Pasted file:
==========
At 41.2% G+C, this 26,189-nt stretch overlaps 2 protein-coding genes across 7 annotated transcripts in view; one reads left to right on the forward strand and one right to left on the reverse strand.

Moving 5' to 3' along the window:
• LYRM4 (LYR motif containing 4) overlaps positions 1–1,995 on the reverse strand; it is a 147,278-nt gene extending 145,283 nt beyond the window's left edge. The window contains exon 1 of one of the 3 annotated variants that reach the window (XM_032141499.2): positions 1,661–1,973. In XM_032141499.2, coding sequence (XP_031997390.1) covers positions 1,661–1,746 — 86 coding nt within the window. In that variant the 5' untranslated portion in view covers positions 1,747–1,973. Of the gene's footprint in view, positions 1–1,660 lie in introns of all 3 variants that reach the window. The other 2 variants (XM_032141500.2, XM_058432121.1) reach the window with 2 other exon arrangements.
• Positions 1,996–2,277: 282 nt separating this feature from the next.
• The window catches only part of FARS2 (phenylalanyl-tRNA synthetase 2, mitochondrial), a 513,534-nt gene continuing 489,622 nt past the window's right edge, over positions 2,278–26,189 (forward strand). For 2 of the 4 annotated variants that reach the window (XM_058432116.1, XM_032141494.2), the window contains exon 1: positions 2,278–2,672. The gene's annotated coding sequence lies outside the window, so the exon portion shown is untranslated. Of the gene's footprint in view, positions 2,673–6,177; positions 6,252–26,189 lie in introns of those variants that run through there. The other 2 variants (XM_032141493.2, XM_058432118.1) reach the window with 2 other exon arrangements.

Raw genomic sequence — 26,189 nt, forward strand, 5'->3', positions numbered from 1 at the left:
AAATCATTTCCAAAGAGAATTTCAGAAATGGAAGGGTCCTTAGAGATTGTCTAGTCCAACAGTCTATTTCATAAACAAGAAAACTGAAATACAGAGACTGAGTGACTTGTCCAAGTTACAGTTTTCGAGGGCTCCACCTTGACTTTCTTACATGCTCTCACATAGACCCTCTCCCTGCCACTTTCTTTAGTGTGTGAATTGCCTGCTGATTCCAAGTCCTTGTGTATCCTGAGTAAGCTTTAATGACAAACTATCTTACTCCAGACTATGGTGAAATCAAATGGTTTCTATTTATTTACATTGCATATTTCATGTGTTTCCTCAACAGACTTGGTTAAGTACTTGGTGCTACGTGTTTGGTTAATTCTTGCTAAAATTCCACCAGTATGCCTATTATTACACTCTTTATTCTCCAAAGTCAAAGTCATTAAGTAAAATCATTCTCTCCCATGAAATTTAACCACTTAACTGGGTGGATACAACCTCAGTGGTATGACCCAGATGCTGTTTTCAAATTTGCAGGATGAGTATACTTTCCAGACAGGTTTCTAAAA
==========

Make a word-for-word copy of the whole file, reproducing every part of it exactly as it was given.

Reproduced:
At 41.2% G+C, this 26,189-nt stretch overlaps 2 protein-coding genes across 7 annotated transcripts in view; one reads left to right on the forward strand and one right to left on the reverse strand.

Moving 5' to 3' along the window:
• LYRM4 (LYR motif containing 4) overlaps positions 1–1,995 on the reverse strand; it is a 147,278-nt gene extending 145,283 nt beyond the window's left edge. The window contains exon 1 of one of the 3 annotated variants that reach the window (XM_032141499.2): positions 1,661–1,973. In XM_032141499.2, coding sequence (XP_031997390.1) covers positions 1,661–1,746 — 86 coding nt within the window. In that variant the 5' untranslated portion in view covers positions 1,747–1,973. Of the gene's footprint in view, positions 1–1,660 lie in introns of all 3 variants that reach the window. The other 2 variants (XM_032141500.2, XM_058432121.1) reach the window with 2 other exon arrangements.
• Positions 1,996–2,277: 282 nt separating this feature from the next.
• The window catches only part of FARS2 (phenylalanyl-tRNA synthetase 2, mitochondrial), a 513,534-nt gene continuing 489,622 nt past the window's right edge, over positions 2,278–26,189 (forward strand). For 2 of the 4 annotated variants that reach the window (XM_058432116.1, XM_032141494.2), the window contains exon 1: positions 2,278–2,672. The gene's annotated coding sequence lies outside the window, so the exon portion shown is untranslated. Of the gene's footprint in view, positions 2,673–6,177; positions 6,252–26,189 lie in introns of those variants that run through there. The other 2 variants (XM_032141493.2, XM_058432118.1) reach the window with 2 other exon arrangements.

Raw genomic sequence — 26,189 nt, forward strand, 5'->3', positions numbered from 1 at the left:
AAATCATTTCCAAAGAGAATTTCAGAAATGGAAGGGTCCTTAGAGATTGTCTAGTCCAACAGTCTATTTCATAAACAAGAAAACTGAAATACAGAGACTGAGTGACTTGTCCAAGTTACAGTTTTCGAGGGCTCCACCTTGACTTTCTTACATGCTCTCACATAGACCCTCTCCCTGCCACTTTCTTTAGTGTGTGAATTGCCTGCTGATTCCAAGTCCTTGTGTATCCTGAGTAAGCTTTAATGACAAACTATCTTACTCCAGACTATGGTGAAATCAAATGGTTTCTATTTATTTACATTGCATATTTCATGTGTTTCCTCAACAGACTTGGTTAAGTACTTGGTGCTACGTGTTTGGTTAATTCTTGCTAAAATTCCACCAGTATGCCTATTATTACACTCTTTATTCTCCAAAGTCAAAGTCATTAAGTAAAATCATTCTCTCCCATGAAATTTAACCACTTAACTGGGTGGATACAACCTCAGTGGTATGACCCAGATGCTGTTTTCAAATTTGCAGGATGAGTATACTTTCCAGACAGGTTTCTAAAA